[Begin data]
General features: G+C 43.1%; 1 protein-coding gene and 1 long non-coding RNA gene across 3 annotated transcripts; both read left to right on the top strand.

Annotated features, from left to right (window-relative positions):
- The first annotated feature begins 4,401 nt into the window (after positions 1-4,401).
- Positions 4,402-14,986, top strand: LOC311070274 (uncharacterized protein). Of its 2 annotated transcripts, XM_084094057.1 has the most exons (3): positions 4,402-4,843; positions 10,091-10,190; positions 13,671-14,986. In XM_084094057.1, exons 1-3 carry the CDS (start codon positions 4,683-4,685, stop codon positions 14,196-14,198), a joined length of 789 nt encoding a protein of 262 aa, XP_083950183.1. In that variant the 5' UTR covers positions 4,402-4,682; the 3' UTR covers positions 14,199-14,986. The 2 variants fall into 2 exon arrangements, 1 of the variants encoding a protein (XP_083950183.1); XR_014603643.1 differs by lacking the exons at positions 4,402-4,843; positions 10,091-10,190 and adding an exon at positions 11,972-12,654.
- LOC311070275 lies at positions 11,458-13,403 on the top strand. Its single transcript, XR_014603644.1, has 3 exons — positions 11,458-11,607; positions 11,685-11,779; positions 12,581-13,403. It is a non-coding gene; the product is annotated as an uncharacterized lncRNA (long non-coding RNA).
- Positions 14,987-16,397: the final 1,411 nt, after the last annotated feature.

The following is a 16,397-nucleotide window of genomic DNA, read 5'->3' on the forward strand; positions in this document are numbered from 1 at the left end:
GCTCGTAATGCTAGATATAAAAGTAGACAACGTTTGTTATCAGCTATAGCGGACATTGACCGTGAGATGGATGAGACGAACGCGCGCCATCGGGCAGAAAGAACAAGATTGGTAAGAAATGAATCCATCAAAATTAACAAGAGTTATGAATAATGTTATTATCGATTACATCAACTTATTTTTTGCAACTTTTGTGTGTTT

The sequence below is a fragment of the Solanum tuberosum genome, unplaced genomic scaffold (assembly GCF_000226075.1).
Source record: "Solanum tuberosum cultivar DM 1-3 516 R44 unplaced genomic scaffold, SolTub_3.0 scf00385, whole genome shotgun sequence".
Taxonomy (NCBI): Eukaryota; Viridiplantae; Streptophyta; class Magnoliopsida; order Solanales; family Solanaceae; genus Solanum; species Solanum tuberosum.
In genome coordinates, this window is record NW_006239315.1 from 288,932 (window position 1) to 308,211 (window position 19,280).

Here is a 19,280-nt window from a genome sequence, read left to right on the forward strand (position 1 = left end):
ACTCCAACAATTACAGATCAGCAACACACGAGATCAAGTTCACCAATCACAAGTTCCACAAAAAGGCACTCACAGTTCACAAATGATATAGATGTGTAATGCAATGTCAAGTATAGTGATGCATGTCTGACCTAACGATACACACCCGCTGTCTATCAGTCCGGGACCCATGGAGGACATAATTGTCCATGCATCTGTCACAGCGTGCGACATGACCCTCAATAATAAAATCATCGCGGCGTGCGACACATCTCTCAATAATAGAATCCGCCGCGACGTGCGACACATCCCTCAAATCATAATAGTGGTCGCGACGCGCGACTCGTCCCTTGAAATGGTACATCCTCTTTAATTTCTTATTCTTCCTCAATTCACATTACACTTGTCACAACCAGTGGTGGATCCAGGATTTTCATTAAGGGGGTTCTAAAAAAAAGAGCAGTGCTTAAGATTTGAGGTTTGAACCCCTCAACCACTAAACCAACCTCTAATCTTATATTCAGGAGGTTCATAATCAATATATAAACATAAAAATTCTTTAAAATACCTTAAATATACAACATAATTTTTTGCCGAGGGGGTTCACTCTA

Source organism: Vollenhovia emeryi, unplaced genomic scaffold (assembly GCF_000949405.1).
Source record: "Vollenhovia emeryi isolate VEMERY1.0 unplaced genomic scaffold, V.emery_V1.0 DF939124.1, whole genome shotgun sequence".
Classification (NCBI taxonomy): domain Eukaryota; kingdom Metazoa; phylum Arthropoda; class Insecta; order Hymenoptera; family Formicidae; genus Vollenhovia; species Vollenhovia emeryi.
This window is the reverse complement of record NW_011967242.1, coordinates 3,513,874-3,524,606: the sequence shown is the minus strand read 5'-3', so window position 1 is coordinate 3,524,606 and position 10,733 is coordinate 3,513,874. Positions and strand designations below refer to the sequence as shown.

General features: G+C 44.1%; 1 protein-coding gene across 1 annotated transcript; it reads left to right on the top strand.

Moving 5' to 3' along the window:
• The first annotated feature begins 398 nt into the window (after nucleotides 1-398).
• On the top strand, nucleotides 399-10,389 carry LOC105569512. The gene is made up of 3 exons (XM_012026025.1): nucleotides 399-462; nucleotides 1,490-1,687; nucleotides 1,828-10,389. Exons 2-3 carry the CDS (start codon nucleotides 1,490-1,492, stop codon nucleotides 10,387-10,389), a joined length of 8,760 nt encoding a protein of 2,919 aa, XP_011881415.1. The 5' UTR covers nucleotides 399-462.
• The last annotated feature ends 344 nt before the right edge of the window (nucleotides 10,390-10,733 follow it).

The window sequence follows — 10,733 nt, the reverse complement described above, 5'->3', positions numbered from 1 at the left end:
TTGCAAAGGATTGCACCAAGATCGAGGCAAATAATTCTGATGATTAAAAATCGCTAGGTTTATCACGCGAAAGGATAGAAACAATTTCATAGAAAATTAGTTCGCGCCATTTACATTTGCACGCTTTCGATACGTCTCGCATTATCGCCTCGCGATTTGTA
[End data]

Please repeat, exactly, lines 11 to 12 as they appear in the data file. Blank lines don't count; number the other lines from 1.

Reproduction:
Taxonomy (NCBI): Eukaryota; Viridiplantae; Streptophyta; class Magnoliopsida; order Solanales; family Solanaceae; genus Solanum; species Solanum tuberosum.
In genome coordinates, this window is record NW_006239315.1 from 288,932 (window position 1) to 308,211 (window position 19,280).